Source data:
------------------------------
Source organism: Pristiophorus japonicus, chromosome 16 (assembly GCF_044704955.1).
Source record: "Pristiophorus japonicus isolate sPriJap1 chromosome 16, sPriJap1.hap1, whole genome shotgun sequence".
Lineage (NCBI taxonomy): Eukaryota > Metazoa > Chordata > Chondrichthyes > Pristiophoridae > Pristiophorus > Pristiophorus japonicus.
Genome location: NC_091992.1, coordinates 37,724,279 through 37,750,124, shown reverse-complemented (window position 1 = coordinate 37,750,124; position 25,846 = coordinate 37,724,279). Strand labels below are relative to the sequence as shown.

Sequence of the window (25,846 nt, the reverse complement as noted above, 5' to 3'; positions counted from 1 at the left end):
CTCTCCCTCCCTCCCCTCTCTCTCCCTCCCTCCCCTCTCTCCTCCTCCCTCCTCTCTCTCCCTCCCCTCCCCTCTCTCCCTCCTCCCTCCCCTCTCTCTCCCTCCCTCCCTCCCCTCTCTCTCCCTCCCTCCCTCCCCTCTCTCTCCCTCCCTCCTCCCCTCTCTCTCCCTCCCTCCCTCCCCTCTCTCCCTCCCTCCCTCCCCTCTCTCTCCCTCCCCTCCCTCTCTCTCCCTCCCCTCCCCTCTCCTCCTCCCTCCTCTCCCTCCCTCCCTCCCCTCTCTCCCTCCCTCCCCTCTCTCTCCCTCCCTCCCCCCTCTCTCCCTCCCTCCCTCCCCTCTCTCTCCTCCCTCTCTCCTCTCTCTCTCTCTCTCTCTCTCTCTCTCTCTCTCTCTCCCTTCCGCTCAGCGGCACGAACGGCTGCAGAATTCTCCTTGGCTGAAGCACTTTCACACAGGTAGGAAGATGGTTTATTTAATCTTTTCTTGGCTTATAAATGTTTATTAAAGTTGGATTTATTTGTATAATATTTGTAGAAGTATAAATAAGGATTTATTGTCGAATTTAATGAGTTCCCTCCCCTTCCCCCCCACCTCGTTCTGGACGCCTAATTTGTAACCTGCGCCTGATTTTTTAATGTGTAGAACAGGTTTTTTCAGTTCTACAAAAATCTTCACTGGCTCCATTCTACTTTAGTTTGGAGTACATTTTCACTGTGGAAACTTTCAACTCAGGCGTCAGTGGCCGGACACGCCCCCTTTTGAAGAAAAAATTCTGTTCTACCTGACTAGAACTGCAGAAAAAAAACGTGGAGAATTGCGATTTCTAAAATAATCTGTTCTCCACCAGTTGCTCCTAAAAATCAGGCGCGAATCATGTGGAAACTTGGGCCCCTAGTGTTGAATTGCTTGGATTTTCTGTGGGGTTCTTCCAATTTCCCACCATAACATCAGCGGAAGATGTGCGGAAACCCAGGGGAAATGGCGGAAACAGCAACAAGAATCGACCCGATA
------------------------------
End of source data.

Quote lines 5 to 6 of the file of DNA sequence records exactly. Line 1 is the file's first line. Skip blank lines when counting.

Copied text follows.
Sequence of the window (25,846 nt, the reverse complement as noted above, 5' to 3'; positions counted from 1 at the left end):
CTCTCCCTCCCTCCCCTCTCTCTCCCTCCCTCCCCTCTCTCCTCCTCCCTCCTCTCTCTCCCTCCCCTCCCCTCTCTCCCTCCTCCCTCCCCTCTCTCTCCCTCCCTCCCTCCCCTCTCTCTCCCTCCCTCCCTCCCCTCTCTCTCCCTCCCTCCTCCCCTCTCTCTCCCTCCCTCCCTCCCCTCTCTCCCTCCCTCCCTCCCCTCTCTCTCCCTCCCCTCCCTCTCTCTCCCTCCCCTCCCCTCTCCTCCTCCCTCCTCTCCCTCCCTCCCTCCCCTCTCTCCCTCCCTCCCCTCTCTCTCCCTCCCTCCCCCCTCTCTCCCTCCCTCCCTCCCCTCTCTCTCCTCCCTCTCTCCTCTCTCTCTCTCTCTCTCTCTCTCTCTCTCTCTCTCTCCCTTCCGCTCAGCGGCACGAACGGCTGCAGAATTCTCCTTGGCTGAAGCACTTTCACACAGGTAGGAAGATGGTTTATTTAATCTTTTCTTGGCTTATAAATGTTTATTAAAGTTGGATTTATTTGTATAATATTTGTAGAAGTATAAATAAGGATTTATTGTCGAATTTAATGAGTTCCCTCCCCTTCCCCCCCACCTCGTTCTGGACGCCTAATTTGTAACCTGCGCCTGATTTTTTAATGTGTAGAACAGGTTTTTTCAGTTCTACAAAAATCTTCACTGGCTCCATTCTACTTTAGTTTGGAGTACATTTTCACTGTGGAAACTTTCAACTCAGGCGTCAGTGGCCGGACACGCCCCCTTTTGAAGAAAAAATTCTGTTCTACCTGACTAGAACTGCAGAAAAAAAACGTGGAGAATTGCGATTTCTAAAATAATCTGTTCTCCACCAGTTGCTCCTAAAAATCAGGCGCGAATCATGTGGAAACTTGGGCCCCTAGTGTTGAATTGCTTGGATTTTCTGTGGGGTTCTTCCAATTTCCCACCATAACATCAGCGGAAGATGTGCGGAAACCCAGGGGAAATGGCGGAAACAGCAACAAGAATCGACCCGATA